I was at my gym this morning, sweating to the oldies, and listening into a conversation between two moms working out next to me. One of the moms' was expressing her frustration and anger at her son who was a freshman in college who calls them very frequently asking for more money to be deposited in his account. Of course it's never his fault. But when they look into his account they see a lot of money spent on food delivery and abundant ATM withdrawals. Apparently he could have, but chose not to work a lot of hours at his summer job, even though, the mom said, they told him it would be his responsibility to get a job at school if he ran out of money. (At this point I shut off my music so I could hear better. The moral of this story, don't work out next to me, I'm always looking for new stories for my blog!)
This story was a familiar one for me as every year I ask the college freshman I teach what they feel unprepared for and what has been a big adjustment for them in this home to college transition.
Many students expressed gratitude to their parents for teaching them how to take responsibility for themselves, both financially and emotionally. These students felt a sense of personal satisfaction that if they wanted something they had to work to get it. Though they knew their parent's support was always available to them, they liked feeling "in control" of their life, and liked that their parents had confidence in their ability to make good decisions whether around academics, curfews, partying, friends, college etc.
Conversely. many students felt unprepared for life on their own, and wished their parents had made them get a job when they were in high school, and had given them more opportunities to be responsible for themselves, while the parental safety net was there. Now on their own, they are overwhelmed with all the daily decisions that they must make on their own. These students are calling or texting their parents multiple times a day just to get advice on some of the mundane tasks of daily living. I am sure that those parents who get these texts are grateful. It's almost like they've never left home. "They love me, they really love me!"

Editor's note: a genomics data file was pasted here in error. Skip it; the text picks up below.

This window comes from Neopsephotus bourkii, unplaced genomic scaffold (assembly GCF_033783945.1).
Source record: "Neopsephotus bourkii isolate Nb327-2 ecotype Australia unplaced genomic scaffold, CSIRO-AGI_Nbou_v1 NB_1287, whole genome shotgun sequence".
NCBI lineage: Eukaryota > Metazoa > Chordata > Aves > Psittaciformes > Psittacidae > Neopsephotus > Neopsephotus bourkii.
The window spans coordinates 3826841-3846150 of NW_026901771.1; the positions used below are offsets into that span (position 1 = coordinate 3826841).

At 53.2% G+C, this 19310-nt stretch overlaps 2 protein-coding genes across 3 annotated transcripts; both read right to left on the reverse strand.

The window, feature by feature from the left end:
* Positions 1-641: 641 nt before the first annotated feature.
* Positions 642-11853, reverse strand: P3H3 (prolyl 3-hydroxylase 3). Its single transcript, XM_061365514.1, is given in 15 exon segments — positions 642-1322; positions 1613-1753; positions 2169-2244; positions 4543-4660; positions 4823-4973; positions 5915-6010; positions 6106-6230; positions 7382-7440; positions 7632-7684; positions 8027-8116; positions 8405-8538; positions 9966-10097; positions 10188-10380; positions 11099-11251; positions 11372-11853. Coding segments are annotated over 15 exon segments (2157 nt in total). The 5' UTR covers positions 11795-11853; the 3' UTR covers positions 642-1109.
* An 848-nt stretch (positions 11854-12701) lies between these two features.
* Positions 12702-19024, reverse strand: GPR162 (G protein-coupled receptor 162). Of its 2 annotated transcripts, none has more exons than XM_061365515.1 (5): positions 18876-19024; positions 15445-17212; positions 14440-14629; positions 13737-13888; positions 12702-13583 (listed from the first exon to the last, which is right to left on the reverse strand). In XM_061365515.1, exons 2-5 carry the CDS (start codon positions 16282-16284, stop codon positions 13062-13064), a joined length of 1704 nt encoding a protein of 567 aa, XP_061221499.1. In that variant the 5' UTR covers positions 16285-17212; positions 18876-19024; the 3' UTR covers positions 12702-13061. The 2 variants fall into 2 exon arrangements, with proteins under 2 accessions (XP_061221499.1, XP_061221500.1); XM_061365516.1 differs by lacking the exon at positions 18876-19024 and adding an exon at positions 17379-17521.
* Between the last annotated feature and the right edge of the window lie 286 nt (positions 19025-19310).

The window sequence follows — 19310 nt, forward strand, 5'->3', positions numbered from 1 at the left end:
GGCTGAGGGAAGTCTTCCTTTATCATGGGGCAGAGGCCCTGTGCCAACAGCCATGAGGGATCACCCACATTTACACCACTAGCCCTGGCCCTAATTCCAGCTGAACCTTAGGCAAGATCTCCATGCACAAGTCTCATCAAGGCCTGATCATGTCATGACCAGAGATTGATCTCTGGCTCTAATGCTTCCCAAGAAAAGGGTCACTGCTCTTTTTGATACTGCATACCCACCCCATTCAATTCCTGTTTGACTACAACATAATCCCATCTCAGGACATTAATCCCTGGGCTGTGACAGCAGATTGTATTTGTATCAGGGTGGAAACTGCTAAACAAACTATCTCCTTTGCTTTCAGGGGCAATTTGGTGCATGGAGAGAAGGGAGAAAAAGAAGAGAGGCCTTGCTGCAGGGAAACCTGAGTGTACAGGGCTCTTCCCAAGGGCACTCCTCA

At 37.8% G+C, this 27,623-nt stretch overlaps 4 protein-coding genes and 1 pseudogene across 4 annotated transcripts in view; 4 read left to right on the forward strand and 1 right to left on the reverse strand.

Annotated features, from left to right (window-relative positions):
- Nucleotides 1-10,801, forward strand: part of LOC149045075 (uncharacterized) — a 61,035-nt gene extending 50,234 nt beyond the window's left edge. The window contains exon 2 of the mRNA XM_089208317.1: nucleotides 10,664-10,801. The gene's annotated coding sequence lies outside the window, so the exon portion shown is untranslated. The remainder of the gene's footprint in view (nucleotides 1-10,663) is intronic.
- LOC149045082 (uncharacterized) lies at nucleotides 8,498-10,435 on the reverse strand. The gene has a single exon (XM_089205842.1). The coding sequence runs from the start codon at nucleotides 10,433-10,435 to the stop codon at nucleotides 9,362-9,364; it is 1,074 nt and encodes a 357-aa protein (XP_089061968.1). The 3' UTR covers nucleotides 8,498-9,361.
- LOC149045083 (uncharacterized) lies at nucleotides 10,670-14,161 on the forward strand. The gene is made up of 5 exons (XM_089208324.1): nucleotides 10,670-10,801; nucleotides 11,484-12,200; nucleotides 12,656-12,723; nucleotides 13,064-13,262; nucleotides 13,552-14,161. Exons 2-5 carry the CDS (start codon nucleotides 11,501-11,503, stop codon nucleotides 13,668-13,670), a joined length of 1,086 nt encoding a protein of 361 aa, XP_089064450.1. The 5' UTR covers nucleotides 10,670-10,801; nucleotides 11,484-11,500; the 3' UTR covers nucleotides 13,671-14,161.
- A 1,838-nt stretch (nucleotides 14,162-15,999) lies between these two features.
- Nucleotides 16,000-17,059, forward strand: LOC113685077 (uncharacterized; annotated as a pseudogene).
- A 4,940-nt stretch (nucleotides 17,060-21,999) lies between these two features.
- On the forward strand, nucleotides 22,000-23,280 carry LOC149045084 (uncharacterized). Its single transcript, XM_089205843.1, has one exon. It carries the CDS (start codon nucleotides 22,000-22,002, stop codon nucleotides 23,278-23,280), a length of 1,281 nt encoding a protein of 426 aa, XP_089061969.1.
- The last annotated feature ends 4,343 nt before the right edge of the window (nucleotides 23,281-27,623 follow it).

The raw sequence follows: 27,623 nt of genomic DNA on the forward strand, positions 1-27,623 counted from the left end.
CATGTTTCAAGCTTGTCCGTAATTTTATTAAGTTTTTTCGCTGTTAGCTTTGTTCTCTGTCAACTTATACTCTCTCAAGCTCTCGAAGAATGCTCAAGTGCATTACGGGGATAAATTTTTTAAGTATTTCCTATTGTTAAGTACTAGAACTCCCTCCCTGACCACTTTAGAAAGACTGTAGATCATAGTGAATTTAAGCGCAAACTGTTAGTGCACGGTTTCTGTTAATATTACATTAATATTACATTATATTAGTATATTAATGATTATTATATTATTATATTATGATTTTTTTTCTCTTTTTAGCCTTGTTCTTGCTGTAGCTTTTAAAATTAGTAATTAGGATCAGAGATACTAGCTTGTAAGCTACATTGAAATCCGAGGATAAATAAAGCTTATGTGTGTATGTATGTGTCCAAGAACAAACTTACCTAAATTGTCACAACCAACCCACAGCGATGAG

But it won't feel so cute when they are 25 and still calling you to find out how to make a doctor's appointment, take care of a bounced check, expired car registration, or empty bank account. The time is now! So if you are a problem solver, a person of action who loves to take care of business, beware. Taking care of your teen's business will come back to haunt you in the future. Here are some suggestion for way to encourage independence.
When your teen comes to you for help with a life skills problem, I know you feel flattered, but resist the temptation to solve it for them. Instead ask questions that put them in the drivers seat like: "What do you see as some of the options?" "OK lets look at option 1, pros and cons" Take them through the process of how a decision is made. Remember teens today are impatient, they look for a quick response. But there are some things in life you can't google. It just takes old fashioned time. You solving their problems just feeds their need for instant gratification.
If you find yourself becoming your teen's personal ATM this summer, it might mean that your teen has lost awareness for how much and how he/she spends your money. So much of a teens life is magical. Using cell phones, computers, mom and dad's generosity, everything they want is literally in their fingertips. How about saying to your teen; "I am willing to give up to $$$ a month and then it's up to you if you want or need anything over and above." Just because your teen wants to go shopping every weekend that doesn't mean you have to shell out 40 bucks so they have some spending money. They may buy another T-shirt or video game, but because it was just a meaningless buy, no skin off their teeth, it ends up in a pile of other impulsive boredom buys. Do not just mindlessly buy or give your teen money. Make them work for something. Don't deprive them of that feeling of pride when earned money is what buys them something. Maybe it's a job, maybe it's money for chores, but teaching them that you don't get something for nothing is a valuable lesson.